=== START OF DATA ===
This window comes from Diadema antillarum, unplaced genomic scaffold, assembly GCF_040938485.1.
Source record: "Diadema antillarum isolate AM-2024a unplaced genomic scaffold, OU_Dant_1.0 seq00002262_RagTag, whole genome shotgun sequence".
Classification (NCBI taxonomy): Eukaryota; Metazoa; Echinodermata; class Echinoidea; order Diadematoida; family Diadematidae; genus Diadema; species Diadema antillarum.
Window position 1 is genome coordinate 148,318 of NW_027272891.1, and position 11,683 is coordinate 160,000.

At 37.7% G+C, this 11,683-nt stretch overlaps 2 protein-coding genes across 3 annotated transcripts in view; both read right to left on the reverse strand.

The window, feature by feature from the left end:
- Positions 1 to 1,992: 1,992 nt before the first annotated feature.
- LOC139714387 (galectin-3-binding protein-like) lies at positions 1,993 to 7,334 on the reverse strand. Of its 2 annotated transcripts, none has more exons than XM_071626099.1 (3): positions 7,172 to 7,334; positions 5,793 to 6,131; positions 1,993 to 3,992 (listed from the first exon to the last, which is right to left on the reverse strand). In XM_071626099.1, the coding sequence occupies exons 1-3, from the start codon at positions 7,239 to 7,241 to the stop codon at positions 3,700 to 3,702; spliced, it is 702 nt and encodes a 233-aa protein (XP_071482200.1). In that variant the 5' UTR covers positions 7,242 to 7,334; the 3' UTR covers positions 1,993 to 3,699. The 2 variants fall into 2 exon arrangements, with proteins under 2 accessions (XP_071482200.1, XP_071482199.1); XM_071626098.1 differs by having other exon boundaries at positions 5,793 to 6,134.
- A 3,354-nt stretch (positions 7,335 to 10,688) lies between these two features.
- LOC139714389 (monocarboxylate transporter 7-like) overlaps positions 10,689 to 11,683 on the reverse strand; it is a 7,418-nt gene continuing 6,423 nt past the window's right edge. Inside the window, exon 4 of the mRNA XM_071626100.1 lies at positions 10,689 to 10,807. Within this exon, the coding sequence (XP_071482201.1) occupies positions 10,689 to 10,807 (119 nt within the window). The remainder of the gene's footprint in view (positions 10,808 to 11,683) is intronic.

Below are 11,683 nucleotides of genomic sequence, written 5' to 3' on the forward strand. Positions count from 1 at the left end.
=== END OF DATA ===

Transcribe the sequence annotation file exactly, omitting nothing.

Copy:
This window comes from Diadema antillarum, unplaced genomic scaffold, assembly GCF_040938485.1.
Source record: "Diadema antillarum isolate AM-2024a unplaced genomic scaffold, OU_Dant_1.0 seq00002262_RagTag, whole genome shotgun sequence".
Classification (NCBI taxonomy): Eukaryota; Metazoa; Echinodermata; class Echinoidea; order Diadematoida; family Diadematidae; genus Diadema; species Diadema antillarum.
Window position 1 is genome coordinate 148,318 of NW_027272891.1, and position 11,683 is coordinate 160,000.

At 37.7% G+C, this 11,683-nt stretch overlaps 2 protein-coding genes across 3 annotated transcripts in view; both read right to left on the reverse strand.

The window, feature by feature from the left end:
- Positions 1 to 1,992: 1,992 nt before the first annotated feature.
- LOC139714387 (galectin-3-binding protein-like) lies at positions 1,993 to 7,334 on the reverse strand. Of its 2 annotated transcripts, none has more exons than XM_071626099.1 (3): positions 7,172 to 7,334; positions 5,793 to 6,131; positions 1,993 to 3,992 (listed from the first exon to the last, which is right to left on the reverse strand). In XM_071626099.1, the coding sequence occupies exons 1-3, from the start codon at positions 7,239 to 7,241 to the stop codon at positions 3,700 to 3,702; spliced, it is 702 nt and encodes a 233-aa protein (XP_071482200.1). In that variant the 5' UTR covers positions 7,242 to 7,334; the 3' UTR covers positions 1,993 to 3,699. The 2 variants fall into 2 exon arrangements, with proteins under 2 accessions (XP_071482200.1, XP_071482199.1); XM_071626098.1 differs by having other exon boundaries at positions 5,793 to 6,134.
- A 3,354-nt stretch (positions 7,335 to 10,688) lies between these two features.
- LOC139714389 (monocarboxylate transporter 7-like) overlaps positions 10,689 to 11,683 on the reverse strand; it is a 7,418-nt gene continuing 6,423 nt past the window's right edge. Inside the window, exon 4 of the mRNA XM_071626100.1 lies at positions 10,689 to 10,807. Within this exon, the coding sequence (XP_071482201.1) occupies positions 10,689 to 10,807 (119 nt within the window). The remainder of the gene's footprint in view (positions 10,808 to 11,683) is intronic.

Below are 11,683 nucleotides of genomic sequence, written 5' to 3' on the forward strand. Positions count from 1 at the left end.